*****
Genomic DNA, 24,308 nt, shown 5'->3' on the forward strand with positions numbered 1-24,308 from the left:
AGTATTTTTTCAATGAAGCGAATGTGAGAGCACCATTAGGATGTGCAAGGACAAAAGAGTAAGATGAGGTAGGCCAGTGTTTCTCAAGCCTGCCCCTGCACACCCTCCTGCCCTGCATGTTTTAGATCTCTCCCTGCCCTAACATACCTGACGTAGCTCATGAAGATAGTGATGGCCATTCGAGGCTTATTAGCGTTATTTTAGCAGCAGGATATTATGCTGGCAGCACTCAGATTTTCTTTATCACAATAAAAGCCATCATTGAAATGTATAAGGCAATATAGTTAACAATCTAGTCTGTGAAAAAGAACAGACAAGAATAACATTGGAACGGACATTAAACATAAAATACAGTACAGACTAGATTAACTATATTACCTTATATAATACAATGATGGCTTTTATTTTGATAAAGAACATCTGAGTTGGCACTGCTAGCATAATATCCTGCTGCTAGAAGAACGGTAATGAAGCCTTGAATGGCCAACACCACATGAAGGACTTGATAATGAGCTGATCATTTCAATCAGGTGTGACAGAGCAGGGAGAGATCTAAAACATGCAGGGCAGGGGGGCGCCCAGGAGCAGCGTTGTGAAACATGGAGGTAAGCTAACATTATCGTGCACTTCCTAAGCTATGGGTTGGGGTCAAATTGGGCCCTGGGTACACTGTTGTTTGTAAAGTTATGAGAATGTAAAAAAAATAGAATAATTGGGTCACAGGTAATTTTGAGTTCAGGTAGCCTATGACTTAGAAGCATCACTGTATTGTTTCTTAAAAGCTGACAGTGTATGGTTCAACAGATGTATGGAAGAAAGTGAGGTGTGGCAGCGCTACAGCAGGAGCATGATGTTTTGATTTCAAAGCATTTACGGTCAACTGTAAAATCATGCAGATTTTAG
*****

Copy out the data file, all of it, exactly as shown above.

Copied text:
Genomic DNA, 24,308 nt, shown 5'->3' on the forward strand with positions numbered 1-24,308 from the left:
AGTATTTTTTCAATGAAGCGAATGTGAGAGCACCATTAGGATGTGCAAGGACAAAAGAGTAAGATGAGGTAGGCCAGTGTTTCTCAAGCCTGCCCCTGCACACCCTCCTGCCCTGCATGTTTTAGATCTCTCCCTGCCCTAACATACCTGACGTAGCTCATGAAGATAGTGATGGCCATTCGAGGCTTATTAGCGTTATTTTAGCAGCAGGATATTATGCTGGCAGCACTCAGATTTTCTTTATCACAATAAAAGCCATCATTGAAATGTATAAGGCAATATAGTTAACAATCTAGTCTGTGAAAAAGAACAGACAAGAATAACATTGGAACGGACATTAAACATAAAATACAGTACAGACTAGATTAACTATATTACCTTATATAATACAATGATGGCTTTTATTTTGATAAAGAACATCTGAGTTGGCACTGCTAGCATAATATCCTGCTGCTAGAAGAACGGTAATGAAGCCTTGAATGGCCAACACCACATGAAGGACTTGATAATGAGCTGATCATTTCAATCAGGTGTGACAGAGCAGGGAGAGATCTAAAACATGCAGGGCAGGGGGGCGCCCAGGAGCAGCGTTGTGAAACATGGAGGTAAGCTAACATTATCGTGCACTTCCTAAGCTATGGGTTGGGGTCAAATTGGGCCCTGGGTACACTGTTGTTTGTAAAGTTATGAGAATGTAAAAAAAATAGAATAATTGGGTCACAGGTAATTTTGAGTTCAGGTAGCCTATGACTTAGAAGCATCACTGTATTGTTTCTTAAAAGCTGACAGTGTATGGTTCAACAGATGTATGGAAGAAAGTGAGGTGTGGCAGCGCTACAGCAGGAGCATGATGTTTTGATTTCAAAGCATTTACGGTCAACTGTAAAATCATGCAGATTTTAG